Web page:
The barbed, yet tranquil, alien atmosphere of this album's cover art presents quite a mystery. Clearly from the logo one would guess the band's style at either death or black metal, and true enough it falls somewhere within the latter category. Yet I was actually quite taken aback by the graceful, hugely atmospheric sound this band creates, which slowly grows upon the listener with repeated listens. Astel Oscora are quite good at what they do, though they are playing in a genre that sadly does not get much attention these days, due to the polarizing effect of its top end contenders upon the metal populace.
By this I mean to say that Astel Oscora are a keyboard heavy black metal band whose focus is on the over-arching, picturesque landscape of the composition, in place of brutality or conjuring a pervading sense of evil within their rhythms. There is sorrow, truly, and there is beauty, but you will not find much in the realm of blasphemy, and if anything, this should separate them somewhat from the ministrations of their famous symphonic black metal peers like Dimmu Borgir, Old Man's Child or Cradle of Filth, beloved by some and hated (perhaps unfairly so) because of their easy target status as actual money makers. But I would urge the listener, even if he or she loathes the aforementioned acts, or symphonic black metal in general, to give Astel Oscora more than a passing glance. For this is a band of no obvious complexity, but a subtle sense for the dynamics of song that can both engage and haunt the beholden.
This is especially true of the more mesmerizing tracks like "Cherta Mirozdaniya (Feature of the Universe)", which rolls across a lush cosmic valley of slowly driving melodic chords and simpering synthesizers that use only simple patterns to ensnare. The vocals of Anubis are the fairly standard variety of well-produced black rasp, but they are used well, echoing where needed like a planetary body through the alien night. "Nimfa Kamney (Nymph of Stones)" is another quality track, with more intense drumming and arches of synthesizer that drift across the base of chords like stardust in a vacuum. I was also caught within the clutches of a "Sea of Malice", and the beautiful swelling of the flutes and chords in "Crimson World".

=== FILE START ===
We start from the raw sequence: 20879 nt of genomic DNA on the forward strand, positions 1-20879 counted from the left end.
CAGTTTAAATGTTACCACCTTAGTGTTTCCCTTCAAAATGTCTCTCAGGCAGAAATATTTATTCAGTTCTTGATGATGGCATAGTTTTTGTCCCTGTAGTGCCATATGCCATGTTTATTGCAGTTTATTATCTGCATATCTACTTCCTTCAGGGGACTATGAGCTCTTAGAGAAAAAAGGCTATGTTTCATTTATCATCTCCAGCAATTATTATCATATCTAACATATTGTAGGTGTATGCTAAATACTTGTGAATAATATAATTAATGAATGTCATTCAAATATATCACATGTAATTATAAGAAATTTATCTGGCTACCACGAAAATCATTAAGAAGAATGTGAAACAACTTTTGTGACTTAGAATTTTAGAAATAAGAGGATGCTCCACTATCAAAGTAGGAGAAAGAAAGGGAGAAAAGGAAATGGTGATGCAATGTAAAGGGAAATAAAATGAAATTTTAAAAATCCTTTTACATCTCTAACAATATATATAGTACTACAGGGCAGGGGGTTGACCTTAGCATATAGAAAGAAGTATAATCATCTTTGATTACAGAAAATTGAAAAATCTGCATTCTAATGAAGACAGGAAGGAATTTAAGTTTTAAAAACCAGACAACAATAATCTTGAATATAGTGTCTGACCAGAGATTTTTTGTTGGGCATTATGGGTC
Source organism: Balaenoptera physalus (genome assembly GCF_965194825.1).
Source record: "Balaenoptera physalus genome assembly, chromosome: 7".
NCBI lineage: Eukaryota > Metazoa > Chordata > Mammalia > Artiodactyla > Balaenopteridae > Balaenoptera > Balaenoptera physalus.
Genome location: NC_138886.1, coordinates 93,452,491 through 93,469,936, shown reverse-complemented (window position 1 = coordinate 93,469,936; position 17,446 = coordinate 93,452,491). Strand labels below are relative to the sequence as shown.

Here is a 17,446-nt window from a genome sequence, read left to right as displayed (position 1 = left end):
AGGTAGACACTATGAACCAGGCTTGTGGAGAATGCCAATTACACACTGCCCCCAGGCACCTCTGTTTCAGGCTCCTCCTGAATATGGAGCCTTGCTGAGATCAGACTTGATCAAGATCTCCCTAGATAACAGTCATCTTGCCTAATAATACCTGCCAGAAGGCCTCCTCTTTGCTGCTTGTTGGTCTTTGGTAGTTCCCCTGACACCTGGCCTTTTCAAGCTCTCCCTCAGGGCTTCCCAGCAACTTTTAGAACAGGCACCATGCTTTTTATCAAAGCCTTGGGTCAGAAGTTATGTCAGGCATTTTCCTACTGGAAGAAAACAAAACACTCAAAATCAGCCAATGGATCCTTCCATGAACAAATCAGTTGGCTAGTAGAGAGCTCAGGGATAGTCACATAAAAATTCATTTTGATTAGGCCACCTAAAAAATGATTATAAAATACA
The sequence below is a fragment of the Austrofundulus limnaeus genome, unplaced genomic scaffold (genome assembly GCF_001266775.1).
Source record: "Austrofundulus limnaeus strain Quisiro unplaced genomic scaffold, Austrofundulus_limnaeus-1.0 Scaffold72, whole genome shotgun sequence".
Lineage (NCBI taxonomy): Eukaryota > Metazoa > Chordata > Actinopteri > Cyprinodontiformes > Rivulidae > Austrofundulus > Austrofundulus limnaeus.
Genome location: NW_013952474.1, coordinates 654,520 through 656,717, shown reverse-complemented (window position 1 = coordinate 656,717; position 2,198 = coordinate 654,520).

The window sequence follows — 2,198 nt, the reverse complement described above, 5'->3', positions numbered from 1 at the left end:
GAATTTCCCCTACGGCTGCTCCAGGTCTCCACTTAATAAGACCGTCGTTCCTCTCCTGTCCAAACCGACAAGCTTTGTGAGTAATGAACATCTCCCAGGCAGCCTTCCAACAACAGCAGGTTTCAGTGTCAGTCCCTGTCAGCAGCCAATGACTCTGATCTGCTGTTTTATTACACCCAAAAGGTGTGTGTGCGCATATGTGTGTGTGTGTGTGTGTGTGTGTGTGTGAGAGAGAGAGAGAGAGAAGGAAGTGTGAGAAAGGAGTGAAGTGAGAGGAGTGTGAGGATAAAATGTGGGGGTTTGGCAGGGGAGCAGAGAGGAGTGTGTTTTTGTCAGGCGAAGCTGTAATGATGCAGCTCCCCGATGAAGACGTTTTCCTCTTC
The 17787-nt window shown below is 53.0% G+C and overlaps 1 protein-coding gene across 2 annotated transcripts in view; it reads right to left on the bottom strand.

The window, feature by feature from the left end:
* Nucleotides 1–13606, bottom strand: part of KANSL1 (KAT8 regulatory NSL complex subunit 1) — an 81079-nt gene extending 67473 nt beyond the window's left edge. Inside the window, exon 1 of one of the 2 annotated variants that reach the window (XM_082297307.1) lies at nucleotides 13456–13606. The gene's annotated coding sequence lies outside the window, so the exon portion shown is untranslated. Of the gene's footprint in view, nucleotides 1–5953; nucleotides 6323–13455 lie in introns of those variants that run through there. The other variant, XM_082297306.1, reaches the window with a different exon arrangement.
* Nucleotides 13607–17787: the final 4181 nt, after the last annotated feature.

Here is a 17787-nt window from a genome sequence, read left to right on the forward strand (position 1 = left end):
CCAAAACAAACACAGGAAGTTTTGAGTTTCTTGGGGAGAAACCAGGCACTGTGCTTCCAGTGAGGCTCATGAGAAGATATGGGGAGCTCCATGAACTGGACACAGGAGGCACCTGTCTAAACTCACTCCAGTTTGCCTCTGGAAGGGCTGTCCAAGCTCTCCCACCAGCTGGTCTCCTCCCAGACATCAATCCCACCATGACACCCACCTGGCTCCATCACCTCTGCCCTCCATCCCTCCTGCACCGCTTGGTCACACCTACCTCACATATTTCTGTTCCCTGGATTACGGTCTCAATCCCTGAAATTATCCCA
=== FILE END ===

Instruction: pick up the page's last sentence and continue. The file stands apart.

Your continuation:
At times, I am reminded of the once great band Mental Home, or perhaps the older work of Nokturnal Mortum when they were far more heavy on the lush, gothic keyboards. But Astel Oscora is topically very different, their focus a mesh of folklore and philosophy, and the great skies across which only the unknown awaits us. There is nothing savage to this particular album, and in no way will it appeal to one whose ONLY ideal of black metal music is that laid upon him by Quorthon or Euronymous. This is more like a laid back cousin to Tidfall, Sirius or Alghazanth. The guitars are decent, but their priority does appear to be a complement to the lush, hazy atmospheres rather than the central instrument of the band. But it all works well in tandem, and this proves the band's ability for seeing the bigger picture. It's not entirely original, but I certainly enjoyed myself when listening, and Eridan is the type of effort which seems to increase in value with each successive exposure. A promising band, in both sadness and majesty.
Highlights: Feature of the Universe, Nymph of Stones, Sea of Malice, Crimson World
Verdict: Win [8/10]